Steven Spielberg's "Lincoln" has been a box-office hit and nominated for 12 Academy Awards, including best picture, best director and best actor for Daniel Day-Lewis, who portrayed our 16th president. I haven't seen the movie; therefore, this column is not about the movie but about a man deified by many. My colleague Thomas DiLorenzo, economics professor at Loyola University Maryland, exposed some of the Lincoln myth in his 2006 book, "Lincoln Unmasked." Now comes Joseph Fallon, cultural intelligence analyst and former U.S. Army Intelligence Center instructor, with his new e-book, "Lincoln Uncensored." Fallon's book examines 10 volumes of collected writings and speeches of Lincoln's, which include passages on slavery, secession, equality of blacks and emancipation. We don't have to rely upon anyone's interpretation. Just read his words to see what you make of them.

In an 1858 letter, Lincoln said, "I have declared a thousand times, and now repeat that, in my opinion neither the General Government, nor any other power outside of the slave states, can constitutionally or rightfully interfere with slaves or slavery where it already exists." In a Springfield, Ill., speech, he explained, "My declarations upon this subject of negro slavery may be misrepresented, but can not be misunderstood. I have said that I do not understand the Declaration (of Independence) to mean that all men were created equal in all respects." Debating with Sen. Stephen Douglas, Lincoln said, "I am not, nor ever have been, in favor of ... making voters or jurors of Negroes nor of qualifying them to hold office nor to intermarry with white people; and I will say in addition to this that there is a physical difference between the white and black races, which I believe will forever forbid the two races living together on terms of social and political equality."

By Matt Vespa | February 21, 2013 | 6:17 PM EST

So, I take it that Lisa De Moraes didn’t go through her paper’s archives before she penned today's TV column in which she re-wrote history regarding Conan O’Brien's turn as emcee for the White House Correspondents Association dinner in April 1995. Yesterday it was announced that the late-night comedian would return this year as the master of ceremonies.

De Moraes suggested the O'Brien bombed the last go-around and seemed to take offense for late President Clinton, who was the butt of many of O'Brien's jokes 18 years ago.

By Brent Baker | February 21, 2013 | 3:13 AM EST

KGB operatives infiltrated conservative media? Wednesday night’s episode of FX’s The Americans imagines that in 1981 a conservative magazine employed a journalist who was really a mole for the KGB. On the day of the assassination attempt on President Ronald Reagan, “Charles Duluth” of the “Conservative Statesman” magazine, proclaims to a KGB operative who he is helping: “Frankly, I hope the bastard bleeds to death on the operating table.”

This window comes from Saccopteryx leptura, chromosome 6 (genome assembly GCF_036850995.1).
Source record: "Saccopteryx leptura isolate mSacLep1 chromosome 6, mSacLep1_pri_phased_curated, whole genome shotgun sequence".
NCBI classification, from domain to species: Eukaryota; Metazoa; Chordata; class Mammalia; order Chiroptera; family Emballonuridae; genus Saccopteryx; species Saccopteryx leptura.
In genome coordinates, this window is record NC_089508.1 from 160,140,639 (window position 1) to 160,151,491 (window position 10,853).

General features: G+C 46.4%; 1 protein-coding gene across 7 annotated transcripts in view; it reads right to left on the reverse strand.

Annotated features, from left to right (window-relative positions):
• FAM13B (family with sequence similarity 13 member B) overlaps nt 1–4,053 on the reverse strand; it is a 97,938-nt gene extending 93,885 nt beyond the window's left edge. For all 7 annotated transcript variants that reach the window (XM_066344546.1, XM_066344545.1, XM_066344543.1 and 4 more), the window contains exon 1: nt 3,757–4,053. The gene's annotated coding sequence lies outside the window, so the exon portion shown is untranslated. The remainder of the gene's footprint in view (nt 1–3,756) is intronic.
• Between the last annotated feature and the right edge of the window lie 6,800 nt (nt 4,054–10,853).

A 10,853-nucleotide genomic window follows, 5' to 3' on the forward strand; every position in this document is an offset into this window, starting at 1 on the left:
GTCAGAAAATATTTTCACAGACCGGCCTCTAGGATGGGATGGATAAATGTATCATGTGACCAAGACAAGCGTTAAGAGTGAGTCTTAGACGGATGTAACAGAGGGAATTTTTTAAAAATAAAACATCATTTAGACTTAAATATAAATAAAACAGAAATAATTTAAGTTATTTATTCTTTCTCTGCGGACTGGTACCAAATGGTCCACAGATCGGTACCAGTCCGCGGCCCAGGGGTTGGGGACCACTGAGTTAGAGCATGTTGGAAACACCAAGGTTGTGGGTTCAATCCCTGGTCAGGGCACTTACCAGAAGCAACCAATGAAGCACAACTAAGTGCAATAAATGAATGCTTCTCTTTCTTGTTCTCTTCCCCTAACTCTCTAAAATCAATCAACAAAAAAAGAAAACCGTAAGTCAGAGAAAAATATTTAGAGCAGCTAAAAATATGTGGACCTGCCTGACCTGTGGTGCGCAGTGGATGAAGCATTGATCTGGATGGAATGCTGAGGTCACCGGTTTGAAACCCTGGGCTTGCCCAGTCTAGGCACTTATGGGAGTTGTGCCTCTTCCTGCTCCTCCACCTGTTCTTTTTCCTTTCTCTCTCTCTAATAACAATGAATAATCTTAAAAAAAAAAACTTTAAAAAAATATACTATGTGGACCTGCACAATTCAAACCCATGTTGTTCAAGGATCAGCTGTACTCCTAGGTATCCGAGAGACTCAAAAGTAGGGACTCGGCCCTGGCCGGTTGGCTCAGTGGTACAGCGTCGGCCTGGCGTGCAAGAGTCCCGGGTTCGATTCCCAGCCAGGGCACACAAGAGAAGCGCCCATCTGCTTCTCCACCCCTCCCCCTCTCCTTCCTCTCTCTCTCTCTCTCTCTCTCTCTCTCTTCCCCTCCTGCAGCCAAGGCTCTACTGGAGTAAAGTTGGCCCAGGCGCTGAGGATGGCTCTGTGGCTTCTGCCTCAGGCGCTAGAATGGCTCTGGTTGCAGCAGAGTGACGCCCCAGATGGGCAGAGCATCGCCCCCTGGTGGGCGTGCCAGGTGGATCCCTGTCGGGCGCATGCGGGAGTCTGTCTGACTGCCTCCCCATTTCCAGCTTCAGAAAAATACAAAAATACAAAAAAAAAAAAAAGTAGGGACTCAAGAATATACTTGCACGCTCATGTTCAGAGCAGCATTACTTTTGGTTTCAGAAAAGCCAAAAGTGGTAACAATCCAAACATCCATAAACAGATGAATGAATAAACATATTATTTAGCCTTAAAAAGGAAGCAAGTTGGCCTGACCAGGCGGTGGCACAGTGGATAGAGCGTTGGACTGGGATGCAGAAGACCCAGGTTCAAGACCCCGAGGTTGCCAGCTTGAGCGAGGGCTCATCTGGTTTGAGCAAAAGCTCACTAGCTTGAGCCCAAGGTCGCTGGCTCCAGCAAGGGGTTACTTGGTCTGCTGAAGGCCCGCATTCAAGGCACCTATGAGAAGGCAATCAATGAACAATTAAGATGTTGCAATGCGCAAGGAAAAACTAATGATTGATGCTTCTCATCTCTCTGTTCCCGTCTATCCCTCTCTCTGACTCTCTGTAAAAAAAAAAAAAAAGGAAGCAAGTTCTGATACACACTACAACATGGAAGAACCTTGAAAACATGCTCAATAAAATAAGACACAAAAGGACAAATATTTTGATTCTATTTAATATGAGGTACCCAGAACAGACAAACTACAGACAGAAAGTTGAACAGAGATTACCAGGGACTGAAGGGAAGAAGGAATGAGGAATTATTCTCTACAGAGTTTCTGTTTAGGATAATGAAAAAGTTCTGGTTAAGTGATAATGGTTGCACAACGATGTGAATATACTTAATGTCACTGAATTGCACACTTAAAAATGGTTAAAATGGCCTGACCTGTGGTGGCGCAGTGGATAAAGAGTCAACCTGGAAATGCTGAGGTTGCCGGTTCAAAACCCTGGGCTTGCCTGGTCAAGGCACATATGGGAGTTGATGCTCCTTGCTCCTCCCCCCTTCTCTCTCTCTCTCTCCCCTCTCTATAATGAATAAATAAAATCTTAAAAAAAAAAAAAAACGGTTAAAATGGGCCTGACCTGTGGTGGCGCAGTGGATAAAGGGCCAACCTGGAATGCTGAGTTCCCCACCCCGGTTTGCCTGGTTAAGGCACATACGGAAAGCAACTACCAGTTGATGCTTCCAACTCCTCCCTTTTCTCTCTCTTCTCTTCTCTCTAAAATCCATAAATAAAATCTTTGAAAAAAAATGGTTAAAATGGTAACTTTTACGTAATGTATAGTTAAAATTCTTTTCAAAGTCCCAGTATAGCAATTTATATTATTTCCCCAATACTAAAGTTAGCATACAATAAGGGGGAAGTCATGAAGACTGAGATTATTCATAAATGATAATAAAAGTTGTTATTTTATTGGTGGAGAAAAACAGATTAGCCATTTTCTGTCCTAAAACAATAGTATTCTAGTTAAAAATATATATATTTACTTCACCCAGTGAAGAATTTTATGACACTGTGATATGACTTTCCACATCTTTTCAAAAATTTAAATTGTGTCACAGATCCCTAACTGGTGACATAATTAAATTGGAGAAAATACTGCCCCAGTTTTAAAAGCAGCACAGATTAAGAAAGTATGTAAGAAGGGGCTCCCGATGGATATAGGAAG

The Americans is centered around husband and wife KGB sleeper agents (Matthew Rhys and Keri Russell as “Philip and Elizabeth Jennings”) who live with their kids as ordinary Americans in suburban Washington, DC when Reagan becomes President.

By Chuck Norris | February 19, 2013 | 12:18 PM EST

Many conservatives point to great modern men and leaders, such as Ronald Reagan, as models we can follow, and I concur with their sentiments. But I think the best leaders lived long ago, during the founding of our republic, away from the limelight and luster of today's politics and Washington drama.

With Feb. 18's being Presidents Day and Feb. 22's being the actual day George Washington was born, I thought there would no better time to honor the man I consider to be one of the greatest leaders ever born. And I'm going to take a few weeks (columns) to do it.

By Brent Baker | February 13, 2013 | 7:57 PM EST

Last week’s second episode of The Americans (the third episode will run tonight, February 13, on FX), dramatically ended with a scene showing the horror realized by KGB operatives at the Soviet embassy in Washington, DC when they learn President Ronald Reagan intends to build “a ballistic missile shield” – aka the Strategic Defense Initiative. (video below)

The Americans is centered around husband and wife KGB sleeper agents (Matthew Rhys and Keri Russell as “Philip and Elizabeth Jennings”) who live with their kids as ordinary Americans in suburban Washington, DC when Ronald Reagan becomes President.

By Brent Baker | January 31, 2013 | 2:33 PM EST

FX’s new series which debuted Wednesday night, The Americans, is centered around husband and wife KGB sleeper agents who live with their kids as ordinary Americans in suburban Washington, DC when Ronald Reagan becomes President. Joe Weisberg, the creator and executive producer conceded to TV Guide that “this series, to a large extent, is told from the perspective of the KGB and the Soviets. We’re making them the sympathetic characters. I’d go so far as to say they’re the heroes.”

Yet, in the 95-minute pilot aired January 30, there were scenes which should hearten conservatives who believe in Reagan’s righteousness and the superiority of the United States.